What to do if you are feeling stuck.
Author Jodi Womack brings her strength and experience of executive coaching from the Get Momentum Leadership Academy to her writing. Her firsthand experience of business management, marketing and customer service translates to the fast paced and demanding roles that face busy professionals today. Jodi focuses on delivering immediately practical solutions to the opportunities all business professionals face. She coauthored Get Momentum: How to start when you’re stuck. (Wiley, 2016), which we reviewed here. She writes about building your business by building your professional network for business magazines like Fast Company online and MariaShriver.com. We took the opportunity to talk all things ‘momentum’ with Jodi recently.
Q: Was this book prompted by a time in your life when you felt stuck? If so, can you tell us more?
A: We’ve been coaching people in the Get Momentum program for over 5 years. Even the most successful looking people get stuck sometimes… in their life, with their family, in their careers. And the most successful people I’ve ever met, are the most coachable. They’re looking for insights on how to get through their challenges. They’re NOT being stoic in trying to figure it all out on their own. That’s how my husband, Jason, and I wrote this book. We shared personal stories as well as client stories of being stuck and how to get out of it.
Q: In chapter one you talk about a fear of people around you ‘not showing up’ to support you in the way you hoped they would. At this stage it is just a fear – but what if you use the techniques outlined in the book, and your people actually don’t show up…?
A: The second Momentum question is “Whom can you learn from?” And we focus primarily on mentors and influencers. And that’s key. Who you surround yourself with, definitely influences how you think, what you do, and the opportunities that arise. If the current people in your life aren’t supporting you, start seeking out those who do… And that can mean changing the books you read, videos you watch and people you hang out with. socially. If you’re trying to loose weight, and all your friends meet up at the bar after work, you’re NEVER going to change your behavior to going for a workout or anything healthy. You’ll need to find a new social community that is in alignment with your new goals. And it works the same for starting up a small business, implementing a healthy lifestyle or any other positive changing you’re seeking to make.
Q: We often hear from readers who get really enthusiastic about new processes they read about, but have trouble sticking with them. What advice would you offer?
A: Sure! New shiny things are always fun to play with. Like a new diet. A new workout. A new product idea. But eventually… we go back to what we know and what’s comfortable. Old habits never go away. Instead, we have to replace them with good habits and make that our new normal. We need an emotional connection to these new habits. I encourage people to start small and connect new habits to old ones they already have… Like put vitamins next to your toothbrush. If taking vitamins is the new healthy habit you want to make into a regular routine, connect it to something you do automatically, like brushing your teeth. Make the new habits EASY to choose. Put out your workout closes in the morning, so they’re the first things you see.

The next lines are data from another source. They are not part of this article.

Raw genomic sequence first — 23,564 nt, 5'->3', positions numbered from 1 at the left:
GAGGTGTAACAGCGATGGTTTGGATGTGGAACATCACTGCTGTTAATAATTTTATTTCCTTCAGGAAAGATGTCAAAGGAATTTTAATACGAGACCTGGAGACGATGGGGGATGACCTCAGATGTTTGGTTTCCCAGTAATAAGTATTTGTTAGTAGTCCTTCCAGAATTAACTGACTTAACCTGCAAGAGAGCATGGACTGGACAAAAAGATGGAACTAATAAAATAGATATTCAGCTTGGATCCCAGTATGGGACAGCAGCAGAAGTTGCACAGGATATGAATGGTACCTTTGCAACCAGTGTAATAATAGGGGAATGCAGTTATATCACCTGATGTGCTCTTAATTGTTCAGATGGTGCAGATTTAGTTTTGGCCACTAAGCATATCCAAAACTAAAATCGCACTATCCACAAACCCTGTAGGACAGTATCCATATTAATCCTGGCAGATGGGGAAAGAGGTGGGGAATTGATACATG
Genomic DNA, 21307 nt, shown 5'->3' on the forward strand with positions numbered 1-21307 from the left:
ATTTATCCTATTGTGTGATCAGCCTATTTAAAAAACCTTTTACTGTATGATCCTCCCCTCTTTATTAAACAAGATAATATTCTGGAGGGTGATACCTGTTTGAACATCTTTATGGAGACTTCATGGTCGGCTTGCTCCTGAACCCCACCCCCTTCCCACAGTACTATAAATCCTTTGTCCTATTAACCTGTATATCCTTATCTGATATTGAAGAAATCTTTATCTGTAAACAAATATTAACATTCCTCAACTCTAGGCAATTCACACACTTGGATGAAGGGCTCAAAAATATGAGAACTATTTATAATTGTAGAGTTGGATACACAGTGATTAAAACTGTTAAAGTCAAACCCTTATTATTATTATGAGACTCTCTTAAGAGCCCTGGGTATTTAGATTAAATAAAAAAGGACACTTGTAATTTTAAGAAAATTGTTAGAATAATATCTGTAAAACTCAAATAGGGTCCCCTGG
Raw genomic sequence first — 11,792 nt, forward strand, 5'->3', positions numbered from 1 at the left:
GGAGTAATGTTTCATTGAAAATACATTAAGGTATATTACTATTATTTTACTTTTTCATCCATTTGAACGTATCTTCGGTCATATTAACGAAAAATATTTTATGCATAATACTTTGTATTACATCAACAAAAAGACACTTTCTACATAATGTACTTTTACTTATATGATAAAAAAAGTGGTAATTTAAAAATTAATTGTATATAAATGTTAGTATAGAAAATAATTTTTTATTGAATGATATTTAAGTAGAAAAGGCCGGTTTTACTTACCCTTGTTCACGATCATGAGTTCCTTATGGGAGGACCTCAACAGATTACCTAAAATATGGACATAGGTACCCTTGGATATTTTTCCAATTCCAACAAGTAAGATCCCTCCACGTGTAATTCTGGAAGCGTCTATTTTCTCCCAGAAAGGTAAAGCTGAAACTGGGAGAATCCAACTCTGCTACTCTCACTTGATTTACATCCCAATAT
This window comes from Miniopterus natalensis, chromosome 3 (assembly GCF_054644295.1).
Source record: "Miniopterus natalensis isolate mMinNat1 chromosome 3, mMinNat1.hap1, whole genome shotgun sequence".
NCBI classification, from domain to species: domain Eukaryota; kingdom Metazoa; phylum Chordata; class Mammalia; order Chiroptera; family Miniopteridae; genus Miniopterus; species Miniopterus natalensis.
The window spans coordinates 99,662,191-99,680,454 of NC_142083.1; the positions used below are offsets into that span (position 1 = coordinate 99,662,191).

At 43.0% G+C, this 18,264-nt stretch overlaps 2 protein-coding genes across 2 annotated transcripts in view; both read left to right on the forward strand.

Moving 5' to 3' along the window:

Q: We love that you mention book clubs in your book. In all the work you’ve done, can you tell us about any businesses that included reading and personal development as part of their company DNA?
A: Yes, and no… I can’t name names of private clients, but I will tell you that we’ve done book club workshops for aerospace companies and Fortune 100 companies! These companies promote life-long learning. They KNOW their employees are engaged and thinking of the next new big thing. I wrote about that experience and some great business book club articles here.
Q: You talk about the importance of monitoring. Can it go to far? At what stage does the ‘target’ become the goal at the expense of the bigger ‘purpose’?
A: Ha, this is great. Some people get so into the organizing of the organizational system, they forget what their real task is! None of us were hired to manage email or sit in meetings. Those are just strange tasks that have taken over most people’s workdays. When we talk about monitoring, the first question we ask is “What POSITIVE things are happening that you can acknowledge?” This is important for 2 reasons: #1 people are trained to look for what’s wrong… what’s broken. So they go through life focused on the negative. I encourage people to ADD the positive focus. Consider who’s doing great work. Who went out of their way to make something better. Who did just a bit extra? Acknowledge those behaviors and see if they start appearing more in the workplace. It’s all based on Behavioral Psychology. Reinforce the behaviors your want to see.
Q: Tell us, what do you want be known for?
A: I want to be known for empowering women to intentionally design their professional lives and giving them the tools to make that possible.